Voyage raises $31m to bring autonomous cars to retirement communities

13 Sep 2019

One of the neighbourhoods where Voyage has tested its vehicles. Image: Voyage

Following fresh investment, autonomous vehicle firm Voyage is now expanding its teams in Palo Alto and Florida.

On Thursday (12 September), Palo Alto-based start-up Voyage announced that it had secured $31m in Series B funding.

The autonomous vehicle company, which spun out from online education organisation Udacity in 2017, participated in the Y-Combinator accelerator.

In a blogpost about the funding, Voyage co-founder and CEO Oliver Cameron noted that the round was led by Franklin Templeton. There was also significant participation from Khosla Ventures, Jaguar Land Rover’s InMotion Ventures, and Chevron Technology Ventures.

Voyage has raised a total of $52m to date, which is a relatively small figure compared to the billions invested into self-driving cars by Waymo, Cruise and Uber.

As Forbes pointed out in a recent profile, Voyage has been building up real-world experience in low-speed autonomous vehicles for two years, focusing on a niche that aligns with where autonomous vehicle technology is at the moment.

Cameron told Forbes: “A zero-to-25mph self-driving car – we believe that problem is very, very solvable. The zero-to-65mph self-driving car will take more time, so we’re trying to deliver on this really critical promise of self-driving cars by finding a solvable problem. We want to focus our time on the places or people that desperately need something better.”

Two engineers in a white car, having a discussion while one holds a laptop.

From left: Voyage engineers Alan Mon and Trung-Dung Vu. Image: Voyager

In the company’s blogpost about its latest round of funding, Cameron said: “At Voyage, our mission is to deliver on the promise of self-driving cars, and we are thrilled to be working with forward-thinking investors who deeply believe in that mission.”

The CEO added that these new resources will help the company deliver an autonomous ride-hailing service to the customers who need it most.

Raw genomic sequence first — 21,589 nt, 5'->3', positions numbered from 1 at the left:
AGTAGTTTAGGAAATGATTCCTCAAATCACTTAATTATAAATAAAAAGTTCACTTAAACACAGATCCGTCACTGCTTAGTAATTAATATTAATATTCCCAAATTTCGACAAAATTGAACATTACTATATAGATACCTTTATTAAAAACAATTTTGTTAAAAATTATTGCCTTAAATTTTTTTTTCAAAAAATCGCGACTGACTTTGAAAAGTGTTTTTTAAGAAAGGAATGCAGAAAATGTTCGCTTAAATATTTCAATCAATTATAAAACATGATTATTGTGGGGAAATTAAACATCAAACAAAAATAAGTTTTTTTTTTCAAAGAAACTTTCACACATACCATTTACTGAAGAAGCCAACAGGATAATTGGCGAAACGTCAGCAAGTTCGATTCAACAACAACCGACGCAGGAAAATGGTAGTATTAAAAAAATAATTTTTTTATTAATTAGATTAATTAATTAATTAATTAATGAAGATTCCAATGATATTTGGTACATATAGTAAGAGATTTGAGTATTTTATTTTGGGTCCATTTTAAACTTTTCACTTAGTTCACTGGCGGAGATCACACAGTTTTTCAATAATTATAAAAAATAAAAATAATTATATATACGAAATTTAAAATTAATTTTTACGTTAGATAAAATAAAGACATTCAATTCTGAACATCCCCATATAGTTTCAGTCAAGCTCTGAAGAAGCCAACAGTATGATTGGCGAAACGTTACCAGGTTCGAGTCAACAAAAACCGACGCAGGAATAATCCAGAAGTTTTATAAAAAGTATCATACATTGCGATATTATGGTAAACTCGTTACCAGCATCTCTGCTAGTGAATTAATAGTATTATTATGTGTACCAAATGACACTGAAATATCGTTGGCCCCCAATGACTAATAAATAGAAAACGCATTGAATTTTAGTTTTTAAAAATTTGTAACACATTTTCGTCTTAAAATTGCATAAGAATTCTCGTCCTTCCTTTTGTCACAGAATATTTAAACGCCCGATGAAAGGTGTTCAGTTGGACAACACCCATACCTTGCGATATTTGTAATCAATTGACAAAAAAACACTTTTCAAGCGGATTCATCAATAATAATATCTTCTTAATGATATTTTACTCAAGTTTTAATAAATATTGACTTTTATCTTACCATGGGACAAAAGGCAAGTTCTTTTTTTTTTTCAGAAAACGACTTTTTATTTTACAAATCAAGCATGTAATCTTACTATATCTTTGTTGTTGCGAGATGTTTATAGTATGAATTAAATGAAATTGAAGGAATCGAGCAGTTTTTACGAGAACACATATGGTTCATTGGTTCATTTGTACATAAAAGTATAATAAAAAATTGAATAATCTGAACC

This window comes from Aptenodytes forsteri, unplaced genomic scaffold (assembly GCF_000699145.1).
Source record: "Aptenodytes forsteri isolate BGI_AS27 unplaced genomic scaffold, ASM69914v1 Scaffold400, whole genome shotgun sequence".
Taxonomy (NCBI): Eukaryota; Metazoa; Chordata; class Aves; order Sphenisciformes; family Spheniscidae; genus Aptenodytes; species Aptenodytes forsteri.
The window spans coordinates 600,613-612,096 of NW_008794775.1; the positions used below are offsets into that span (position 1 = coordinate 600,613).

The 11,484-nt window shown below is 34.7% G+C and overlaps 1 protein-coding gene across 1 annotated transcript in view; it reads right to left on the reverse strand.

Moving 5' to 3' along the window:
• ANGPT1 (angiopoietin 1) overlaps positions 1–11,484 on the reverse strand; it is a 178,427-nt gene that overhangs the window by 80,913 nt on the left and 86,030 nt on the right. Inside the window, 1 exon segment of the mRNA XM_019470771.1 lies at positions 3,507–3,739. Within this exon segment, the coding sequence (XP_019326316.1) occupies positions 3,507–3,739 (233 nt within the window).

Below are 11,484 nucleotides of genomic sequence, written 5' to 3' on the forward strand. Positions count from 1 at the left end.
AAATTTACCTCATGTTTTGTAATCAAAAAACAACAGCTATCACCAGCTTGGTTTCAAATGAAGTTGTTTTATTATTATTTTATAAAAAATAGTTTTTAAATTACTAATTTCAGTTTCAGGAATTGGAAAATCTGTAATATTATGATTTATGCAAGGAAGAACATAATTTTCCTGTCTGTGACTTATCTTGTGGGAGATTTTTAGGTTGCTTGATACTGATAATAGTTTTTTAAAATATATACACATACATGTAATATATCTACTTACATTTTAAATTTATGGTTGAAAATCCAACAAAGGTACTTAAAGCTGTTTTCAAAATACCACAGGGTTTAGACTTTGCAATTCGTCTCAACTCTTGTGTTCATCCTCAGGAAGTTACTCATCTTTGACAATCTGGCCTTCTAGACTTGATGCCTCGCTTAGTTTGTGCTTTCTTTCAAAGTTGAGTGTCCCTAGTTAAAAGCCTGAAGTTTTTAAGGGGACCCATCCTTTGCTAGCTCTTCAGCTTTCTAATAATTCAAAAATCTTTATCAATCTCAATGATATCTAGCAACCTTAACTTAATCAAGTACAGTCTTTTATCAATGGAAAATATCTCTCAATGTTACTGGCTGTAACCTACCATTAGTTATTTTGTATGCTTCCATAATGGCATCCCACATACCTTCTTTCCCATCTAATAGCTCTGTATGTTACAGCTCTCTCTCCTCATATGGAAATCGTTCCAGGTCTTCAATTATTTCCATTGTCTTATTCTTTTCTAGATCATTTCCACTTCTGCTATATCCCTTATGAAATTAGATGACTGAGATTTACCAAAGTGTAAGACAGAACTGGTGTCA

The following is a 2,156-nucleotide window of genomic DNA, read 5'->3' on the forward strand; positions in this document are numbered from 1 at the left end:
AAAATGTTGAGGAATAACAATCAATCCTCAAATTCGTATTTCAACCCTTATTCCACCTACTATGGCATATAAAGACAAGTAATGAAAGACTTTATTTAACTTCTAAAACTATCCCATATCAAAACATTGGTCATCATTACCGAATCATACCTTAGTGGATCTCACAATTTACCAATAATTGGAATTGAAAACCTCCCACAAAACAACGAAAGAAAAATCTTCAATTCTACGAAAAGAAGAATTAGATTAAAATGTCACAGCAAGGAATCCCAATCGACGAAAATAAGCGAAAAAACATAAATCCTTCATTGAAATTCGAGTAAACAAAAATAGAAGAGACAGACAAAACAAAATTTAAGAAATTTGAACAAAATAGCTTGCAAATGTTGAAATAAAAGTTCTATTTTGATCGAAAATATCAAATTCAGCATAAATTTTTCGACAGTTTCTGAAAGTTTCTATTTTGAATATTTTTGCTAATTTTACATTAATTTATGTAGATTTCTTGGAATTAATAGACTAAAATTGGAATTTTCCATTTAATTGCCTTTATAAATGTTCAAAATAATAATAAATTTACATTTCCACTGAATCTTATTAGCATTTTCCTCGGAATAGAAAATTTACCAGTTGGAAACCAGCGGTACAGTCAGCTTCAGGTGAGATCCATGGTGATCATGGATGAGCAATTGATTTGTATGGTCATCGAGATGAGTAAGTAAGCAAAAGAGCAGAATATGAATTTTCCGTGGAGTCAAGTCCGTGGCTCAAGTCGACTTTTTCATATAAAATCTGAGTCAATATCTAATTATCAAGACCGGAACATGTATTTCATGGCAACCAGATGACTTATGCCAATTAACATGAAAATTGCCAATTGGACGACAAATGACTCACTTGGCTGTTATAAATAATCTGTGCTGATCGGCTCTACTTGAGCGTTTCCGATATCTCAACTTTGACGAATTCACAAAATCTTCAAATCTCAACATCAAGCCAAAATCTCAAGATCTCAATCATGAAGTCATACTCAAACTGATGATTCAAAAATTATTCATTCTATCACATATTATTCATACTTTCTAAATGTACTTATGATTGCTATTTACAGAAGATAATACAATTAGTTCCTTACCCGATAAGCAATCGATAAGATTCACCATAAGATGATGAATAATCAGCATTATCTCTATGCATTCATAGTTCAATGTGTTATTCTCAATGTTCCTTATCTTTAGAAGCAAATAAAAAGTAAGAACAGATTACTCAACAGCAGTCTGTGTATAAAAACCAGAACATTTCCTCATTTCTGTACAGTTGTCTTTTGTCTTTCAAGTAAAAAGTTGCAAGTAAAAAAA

Commercialisation plans

Cameron also outlined the company’s next steps. He said that Voyage will expand its team of self-driving experts and expand its fleet of G2 self-driving cars in California and Florida, before eventually introducing the company’s G3 self-driving car.

With this technology, Voyage plans to provide transport services to older residents in retirement communities.

“Our first driverless product (with no test driver) aims to ensure there’s always a viable option to move around independently within a community,” Cameron explained.

“We’ve been working for over two years on this driverless product and progress has been rapid. Our vehicles intelligently and autonomously navigate the complex neighbourhoods of our communities, and safely transport our passengers door-to-door.

“This capital will take us to the next level, enabling us to commercialise safe, self-driving technology within and outside these communities.”

Barbara Burger, president of Chevron Technology Ventures, said that investing in Voyage is a natural step for the company.

“Chevron has been supporting the public’s transportation needs for over 100 years,” she said. “As our customers’ mobility needs and preferences change, we want to continue to be part of their journeys. Our investment in Voyage affirms this commitment.”

The company is now hiring for engineering, operations and leadership positions in both Palo Alto and Florida.

Kelly Earley was a journalist with Silicon Republic